Well none of this is news now, but I am trying to get back in the habit of writing these things up.
I was fortunate enough to be invited to this recent event; the tasting of Diego’s annual ‘best of the best’ – from an expected Lagavulin and Port Ellen, to a less expected Cambus 40yo.
With retail prices ranging from under £100 to close to £2,500, some of this stuff is very special indeed, and this was an opportunity not to be turned down.
With fancy invite in hand, I headed off to 1 Marylebone Road, London to see what the fuss was about.
With lots of industry types, media, bloggers and reps – I made my way in and tucked in to the offerings. This isn’t necessarily the order, but a good overview;
UK retail £280
A beautiful drink – very easy going and, despite its years, light. There’s hints of spice in the finish, especially with water, but before that, it’s fresh and crisp.
UK retail £1,450
Not my favourite of the night to be honest, and I was looking forward to this. However, on occasions such as this, much does depend on whats gone on before.
Sweet and fragrant, but with quite depth. Spicy tannins and peat come through. A warming, chewy, dark chocolatey-smokey finish to this one.
UK retail £750
Utterly bonkers to think this was distilled in 1975, and there’s just 1,823 bottles available worldwide..!
This is a single grain whisky, and what a monster it is.
Surprisingly it comes across much fresher and lively than i expected from the age. It’s light with caramel and smoke coming through, before developing to a denser, richer dram.
Water brought out more character but more tempered; ginger, spice and a touch of fruit too.
Caol Ila 15yo
UK retail £90
When I last visited Caol Ila, this bottling (or rather, an earlier version) was stand out for me. It’s unpeated, yes, and it’s Caol Ola. But with an above of 61.5%, it’s no shrinking violet.
It’s powerful, and needs a bit of time to acclimatise (as does your palate), but persevere – this is a rewarding dram. Essentially sweet, but with malt, toffee and a touch of menthol.
Add water, and it relaxes as you’d expect, and perhaps makes it a wee bit more accessible. depending on your palate and expectations.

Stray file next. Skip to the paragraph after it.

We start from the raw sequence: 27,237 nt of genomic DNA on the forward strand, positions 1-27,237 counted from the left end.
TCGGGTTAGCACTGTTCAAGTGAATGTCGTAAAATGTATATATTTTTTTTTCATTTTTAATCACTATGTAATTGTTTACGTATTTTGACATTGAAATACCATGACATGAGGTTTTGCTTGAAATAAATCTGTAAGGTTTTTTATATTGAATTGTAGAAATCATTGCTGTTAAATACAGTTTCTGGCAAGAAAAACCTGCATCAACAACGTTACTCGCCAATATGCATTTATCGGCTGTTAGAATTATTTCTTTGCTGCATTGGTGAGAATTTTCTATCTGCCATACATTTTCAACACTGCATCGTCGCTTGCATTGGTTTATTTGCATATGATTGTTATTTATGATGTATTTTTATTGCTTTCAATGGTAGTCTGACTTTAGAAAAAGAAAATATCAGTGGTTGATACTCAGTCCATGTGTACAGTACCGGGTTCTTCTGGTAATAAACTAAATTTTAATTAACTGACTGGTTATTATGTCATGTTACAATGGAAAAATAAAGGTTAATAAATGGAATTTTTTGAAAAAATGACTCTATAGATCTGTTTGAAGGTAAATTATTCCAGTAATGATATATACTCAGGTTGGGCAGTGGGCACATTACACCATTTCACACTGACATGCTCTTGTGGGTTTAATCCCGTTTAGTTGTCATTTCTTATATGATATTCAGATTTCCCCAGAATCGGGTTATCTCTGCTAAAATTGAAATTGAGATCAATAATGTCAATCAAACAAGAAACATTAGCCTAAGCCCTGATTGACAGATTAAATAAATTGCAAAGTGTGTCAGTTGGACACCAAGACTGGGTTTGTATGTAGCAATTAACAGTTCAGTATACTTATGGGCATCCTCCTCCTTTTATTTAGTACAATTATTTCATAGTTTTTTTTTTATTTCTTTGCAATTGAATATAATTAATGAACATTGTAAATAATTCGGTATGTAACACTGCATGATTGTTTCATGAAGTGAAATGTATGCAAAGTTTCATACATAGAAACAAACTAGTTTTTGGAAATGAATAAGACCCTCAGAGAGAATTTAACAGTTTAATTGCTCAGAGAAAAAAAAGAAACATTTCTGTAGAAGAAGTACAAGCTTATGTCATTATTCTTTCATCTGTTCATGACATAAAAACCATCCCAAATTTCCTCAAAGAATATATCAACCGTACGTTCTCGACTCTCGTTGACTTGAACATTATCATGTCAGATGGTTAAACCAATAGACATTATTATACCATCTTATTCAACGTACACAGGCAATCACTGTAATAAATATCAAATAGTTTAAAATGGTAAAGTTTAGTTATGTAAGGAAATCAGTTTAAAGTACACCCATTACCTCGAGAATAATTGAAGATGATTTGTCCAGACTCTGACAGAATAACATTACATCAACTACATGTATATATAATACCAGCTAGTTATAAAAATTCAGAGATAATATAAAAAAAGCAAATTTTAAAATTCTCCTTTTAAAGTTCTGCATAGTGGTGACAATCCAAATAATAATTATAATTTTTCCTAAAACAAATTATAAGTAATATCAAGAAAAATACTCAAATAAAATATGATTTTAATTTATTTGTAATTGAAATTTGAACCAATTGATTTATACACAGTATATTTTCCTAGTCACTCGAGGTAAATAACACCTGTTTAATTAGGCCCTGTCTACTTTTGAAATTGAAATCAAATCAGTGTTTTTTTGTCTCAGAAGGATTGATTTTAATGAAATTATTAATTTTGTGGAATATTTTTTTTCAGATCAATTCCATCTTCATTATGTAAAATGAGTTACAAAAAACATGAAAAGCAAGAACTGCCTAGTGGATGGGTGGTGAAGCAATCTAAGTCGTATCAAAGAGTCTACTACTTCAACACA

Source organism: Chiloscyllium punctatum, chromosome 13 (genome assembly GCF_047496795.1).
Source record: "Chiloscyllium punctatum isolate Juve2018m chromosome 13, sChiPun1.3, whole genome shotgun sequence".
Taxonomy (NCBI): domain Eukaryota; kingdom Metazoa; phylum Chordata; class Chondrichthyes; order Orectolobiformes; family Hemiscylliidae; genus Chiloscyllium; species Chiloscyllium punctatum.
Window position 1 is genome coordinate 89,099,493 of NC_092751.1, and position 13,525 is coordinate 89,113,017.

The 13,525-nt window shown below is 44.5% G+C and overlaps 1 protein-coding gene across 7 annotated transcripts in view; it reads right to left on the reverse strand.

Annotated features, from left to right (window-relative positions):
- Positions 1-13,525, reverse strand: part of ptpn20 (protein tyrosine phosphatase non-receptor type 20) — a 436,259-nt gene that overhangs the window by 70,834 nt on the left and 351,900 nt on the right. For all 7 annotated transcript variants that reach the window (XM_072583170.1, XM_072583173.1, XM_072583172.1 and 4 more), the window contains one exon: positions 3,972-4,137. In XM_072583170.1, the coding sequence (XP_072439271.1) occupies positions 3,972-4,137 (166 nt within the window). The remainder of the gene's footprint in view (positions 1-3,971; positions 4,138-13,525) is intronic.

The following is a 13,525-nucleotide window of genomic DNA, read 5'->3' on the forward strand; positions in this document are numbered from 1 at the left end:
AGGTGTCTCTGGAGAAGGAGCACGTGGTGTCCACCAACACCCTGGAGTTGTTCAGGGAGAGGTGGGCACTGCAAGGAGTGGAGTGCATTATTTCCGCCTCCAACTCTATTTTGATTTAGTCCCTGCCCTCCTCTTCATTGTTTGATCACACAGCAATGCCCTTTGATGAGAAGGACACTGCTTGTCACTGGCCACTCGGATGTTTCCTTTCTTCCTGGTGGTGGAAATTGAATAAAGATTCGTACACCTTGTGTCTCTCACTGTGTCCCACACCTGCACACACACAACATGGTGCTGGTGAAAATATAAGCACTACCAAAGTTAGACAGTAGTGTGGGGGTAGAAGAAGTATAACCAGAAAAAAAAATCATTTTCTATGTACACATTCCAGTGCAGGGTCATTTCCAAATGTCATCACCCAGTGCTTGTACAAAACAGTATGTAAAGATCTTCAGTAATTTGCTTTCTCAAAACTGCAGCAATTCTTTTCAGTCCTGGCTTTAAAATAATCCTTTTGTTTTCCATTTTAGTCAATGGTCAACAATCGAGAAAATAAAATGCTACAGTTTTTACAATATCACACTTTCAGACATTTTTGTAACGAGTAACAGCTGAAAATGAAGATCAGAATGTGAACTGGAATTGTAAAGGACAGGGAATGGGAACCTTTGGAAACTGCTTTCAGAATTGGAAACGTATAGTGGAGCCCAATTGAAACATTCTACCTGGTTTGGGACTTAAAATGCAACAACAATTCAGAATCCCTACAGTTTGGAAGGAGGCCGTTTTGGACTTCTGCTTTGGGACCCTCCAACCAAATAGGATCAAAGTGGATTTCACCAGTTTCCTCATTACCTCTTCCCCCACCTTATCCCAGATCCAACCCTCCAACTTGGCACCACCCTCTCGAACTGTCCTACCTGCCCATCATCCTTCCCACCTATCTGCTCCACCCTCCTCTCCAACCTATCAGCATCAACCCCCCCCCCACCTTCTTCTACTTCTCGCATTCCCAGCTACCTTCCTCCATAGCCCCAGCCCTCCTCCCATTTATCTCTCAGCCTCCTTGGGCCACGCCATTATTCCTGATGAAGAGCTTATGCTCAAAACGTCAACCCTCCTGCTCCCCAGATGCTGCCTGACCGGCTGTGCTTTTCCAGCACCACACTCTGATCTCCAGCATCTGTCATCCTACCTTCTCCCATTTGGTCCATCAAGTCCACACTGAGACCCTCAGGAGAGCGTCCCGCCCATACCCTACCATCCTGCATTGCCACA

Lovely powerful and warming finish. I went back for more.
Craganmore Limited Release
UK retail £400
Smooth, sweet, intense. Becomes dry with influence of ‘darker’ flavours- spice, liquorice perhaps earthy too.
The finish curiously has a burnt feel to it – in a great way of course..
UK retail £300
A definite oily coating to by tongue, but not too heavily so. Warming on the palate with creamy vanilla, banana (!), spice and wood.
The finish is long, spice, peppery – then the caramel and cinnamon kick in..
Lagavulin 12yo 200th Anniversary
UK Retail £80
For me, the best value Lagavulin you can buy sensibly. Simply astounding. This one is no exception, and I always recommend people spend a bit more for this over the regular 16% (fantastic that it is).
The nose is, well, Lagavulin. Powerful peat smoke with that distinct sweetness following up.
The same on the palate, although smoother and sweeter than your nose will let you believe. It’s an oily, smokey, chewey mouth of a dram, and one of my all time favourites.
I recommend you buy.
UK retail £600
This one has a delicate start – certainly on the nose. Give it some time – it opens up with fresh fruit – melon, grapes before vanilla and a hint of liquorice comes in.
To taste, it’s bigger tab it seems – richer than I anticipated with hints of rum and dark fruits.
The finish was smooth, long and peppery.
Quite a pleasant surprise this one.
UK retail £250
This is at the mellower end of the scale – certainly for nosing. Fruity is the key word here with floral and apple notes.
On palate this is smooth to drink with initial creaminess opening to the fragrant fruitiness the nose first suggested.
The finish keeps on giving new things – a hint of smoke, oil and tar. (!!)
Port Ellen 37yo
UK retail £2,500
I finished, and revisited (several times) the big-daddy of the bunch. The oldest Port Ellen bottled for the Diageo special releases, and if it’s not one you’ve tried, it should appear somewhere on your whisky bucket list.
Quite simply, and astounding glass of whisky. It’s Port Ellen. It’s sophisticated, it’s complex, it’s powerful, it’s rewarding. It’s all it should be.
As with other Islay malts, it has a sweetness to it’s nose and palate, but thats only after the powerful wood fire smoke, cured meats, spices, herbs and phenol.
Invest. Buy. Do both. Treat yourself.